Learning with Mother Book 4 original featured as part of the Ladybird Tuesday series over on Being Mrs C. As I prepare to start on the motherhood journey afresh it seemed an obvious choice to move over to Penny Reads. And it’s also possibly time to refresh my memory as to what I’ve got to come over the next few years!
And who could possibly resist these gorgeous vintage illustrations?
As soon as I see this particular Ladybird book, or in fact any from this Learning with Mother series, I’m somewhat overtaken by emotion and a desperate desire to give my children the wholesome, educational upbringing that it shows.
I’ve covered Book 2 from the series before on Ladybird Tuesday, but Book 4 (covering 4 – 5 years of age) deserves its own post too now that it’s in my collection. This Under Five series (number 702 for any keen collectors reading) is designed to fit in with the belief, stated inside the front cover, that “almost half of your child’s intelligence will be decided by four and a half” and it is therefore targeted at parents who want to give their children every opportunity to develop to their maximum potential.
The book starts with a really good description of the development stage that 4 – 5 year olds are at and what sort of opportunities they need to given to help them in their development. Published in 1971 this book was written at a time when parents made their own entertainment for their children during the day, instead of the present day schedule of toddler classes and trips out. It really was Learning with Mother.
I strongly believe that there’s a lot we can learn from how children spent their days as I regularly feel that many modern day children don’t have the simple, old fashioned, ability to entertain themselves. Learning with Mother really does contain some lovely ideas of activities to do with children and also examples of everyday things which have great learning opportunities behind them.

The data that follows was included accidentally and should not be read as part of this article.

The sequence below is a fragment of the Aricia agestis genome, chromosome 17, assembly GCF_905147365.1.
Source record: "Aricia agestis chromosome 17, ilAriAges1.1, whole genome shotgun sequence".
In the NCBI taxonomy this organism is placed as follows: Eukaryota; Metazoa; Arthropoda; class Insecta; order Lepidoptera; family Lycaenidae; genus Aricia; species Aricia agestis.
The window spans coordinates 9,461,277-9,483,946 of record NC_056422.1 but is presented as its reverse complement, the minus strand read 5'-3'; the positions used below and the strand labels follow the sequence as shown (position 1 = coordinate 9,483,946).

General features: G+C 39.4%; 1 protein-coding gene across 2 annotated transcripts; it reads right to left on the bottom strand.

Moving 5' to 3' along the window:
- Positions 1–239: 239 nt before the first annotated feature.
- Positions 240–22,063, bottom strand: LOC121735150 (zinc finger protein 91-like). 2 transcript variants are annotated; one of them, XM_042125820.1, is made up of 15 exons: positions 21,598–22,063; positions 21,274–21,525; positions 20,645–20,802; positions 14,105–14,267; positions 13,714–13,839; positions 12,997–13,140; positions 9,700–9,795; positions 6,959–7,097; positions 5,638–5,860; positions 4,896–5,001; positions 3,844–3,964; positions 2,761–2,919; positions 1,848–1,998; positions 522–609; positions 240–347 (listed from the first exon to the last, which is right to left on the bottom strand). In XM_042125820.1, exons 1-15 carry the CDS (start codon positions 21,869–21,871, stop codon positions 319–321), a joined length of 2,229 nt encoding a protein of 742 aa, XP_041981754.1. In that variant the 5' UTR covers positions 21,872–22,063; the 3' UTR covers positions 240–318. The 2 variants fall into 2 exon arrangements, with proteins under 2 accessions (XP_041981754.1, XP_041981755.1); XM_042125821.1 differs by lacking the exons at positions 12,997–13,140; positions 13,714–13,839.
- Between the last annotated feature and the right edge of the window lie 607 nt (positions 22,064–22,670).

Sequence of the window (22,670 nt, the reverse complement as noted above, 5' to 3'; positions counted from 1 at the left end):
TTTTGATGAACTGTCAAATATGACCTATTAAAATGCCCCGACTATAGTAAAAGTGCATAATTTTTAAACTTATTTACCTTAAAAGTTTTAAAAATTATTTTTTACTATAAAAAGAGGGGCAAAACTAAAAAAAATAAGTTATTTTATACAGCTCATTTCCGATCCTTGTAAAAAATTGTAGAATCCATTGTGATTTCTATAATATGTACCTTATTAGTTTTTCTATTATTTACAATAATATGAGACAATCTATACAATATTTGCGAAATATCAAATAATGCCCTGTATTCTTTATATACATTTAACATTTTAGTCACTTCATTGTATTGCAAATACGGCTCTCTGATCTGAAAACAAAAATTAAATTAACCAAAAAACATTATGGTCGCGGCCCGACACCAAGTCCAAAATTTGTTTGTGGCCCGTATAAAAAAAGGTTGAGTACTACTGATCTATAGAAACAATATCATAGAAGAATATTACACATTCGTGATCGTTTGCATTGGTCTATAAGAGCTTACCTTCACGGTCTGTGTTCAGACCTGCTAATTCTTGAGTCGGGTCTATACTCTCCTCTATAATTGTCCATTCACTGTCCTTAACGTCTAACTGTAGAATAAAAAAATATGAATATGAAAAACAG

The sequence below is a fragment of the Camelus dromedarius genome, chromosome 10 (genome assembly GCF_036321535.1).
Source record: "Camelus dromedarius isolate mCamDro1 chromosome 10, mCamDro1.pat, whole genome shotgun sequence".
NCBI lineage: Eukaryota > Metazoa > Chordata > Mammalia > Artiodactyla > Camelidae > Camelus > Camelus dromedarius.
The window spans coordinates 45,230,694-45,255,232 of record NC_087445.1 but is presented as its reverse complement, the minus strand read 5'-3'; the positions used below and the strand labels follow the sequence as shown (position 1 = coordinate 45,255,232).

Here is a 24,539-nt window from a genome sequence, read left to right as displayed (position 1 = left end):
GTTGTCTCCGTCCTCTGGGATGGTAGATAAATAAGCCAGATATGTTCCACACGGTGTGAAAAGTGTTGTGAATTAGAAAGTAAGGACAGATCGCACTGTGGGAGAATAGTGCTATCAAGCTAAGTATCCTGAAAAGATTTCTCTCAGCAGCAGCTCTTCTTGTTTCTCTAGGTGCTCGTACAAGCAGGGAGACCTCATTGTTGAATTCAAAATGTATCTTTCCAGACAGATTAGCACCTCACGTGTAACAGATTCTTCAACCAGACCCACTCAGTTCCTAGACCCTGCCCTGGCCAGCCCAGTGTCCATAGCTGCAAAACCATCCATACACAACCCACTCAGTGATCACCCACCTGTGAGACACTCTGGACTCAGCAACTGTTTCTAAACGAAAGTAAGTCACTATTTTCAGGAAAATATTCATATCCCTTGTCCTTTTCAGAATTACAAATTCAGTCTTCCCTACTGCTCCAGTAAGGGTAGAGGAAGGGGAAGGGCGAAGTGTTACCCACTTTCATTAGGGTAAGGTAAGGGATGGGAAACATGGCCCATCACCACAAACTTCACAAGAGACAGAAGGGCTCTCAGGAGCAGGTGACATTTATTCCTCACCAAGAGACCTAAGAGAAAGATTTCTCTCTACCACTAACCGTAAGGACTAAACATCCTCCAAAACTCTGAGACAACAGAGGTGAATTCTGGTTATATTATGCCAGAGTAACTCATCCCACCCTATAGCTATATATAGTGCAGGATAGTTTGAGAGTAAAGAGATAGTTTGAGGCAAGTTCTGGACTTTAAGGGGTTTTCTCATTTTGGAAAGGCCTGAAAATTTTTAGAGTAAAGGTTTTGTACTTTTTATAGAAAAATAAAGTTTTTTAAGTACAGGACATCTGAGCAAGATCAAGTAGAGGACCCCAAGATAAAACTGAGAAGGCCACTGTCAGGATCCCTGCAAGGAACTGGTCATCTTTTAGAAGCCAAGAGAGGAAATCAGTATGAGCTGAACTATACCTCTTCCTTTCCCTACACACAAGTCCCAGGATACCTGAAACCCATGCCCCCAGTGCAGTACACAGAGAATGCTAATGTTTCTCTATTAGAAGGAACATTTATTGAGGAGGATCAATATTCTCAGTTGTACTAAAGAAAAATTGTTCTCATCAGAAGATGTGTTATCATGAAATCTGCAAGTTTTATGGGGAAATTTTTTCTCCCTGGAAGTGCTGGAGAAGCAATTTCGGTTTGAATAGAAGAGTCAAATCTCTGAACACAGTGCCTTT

I really love the activities in this book, especially because they’re so simple but engaging for children. I spent Sunday with my mum and Little Miss C at a 1940s experience (a whole blog post about that very soon as I loved it!) and it was fascinating watching LMC play in the children’s room there. She loved all the simple games and toys that they had and kept asking to go back to play with the toys there for the rest of the day. Children don’t need modern day technology to keep them amused, it’s just turned into a habit for us to give them that sort of thing.
I’m determined now to set my kids off with some old fashioned traditional toys and games based on both what I see in Ladybird books and also what children had during the war. Hopefully I’ll be back soon to share how we’re getting on.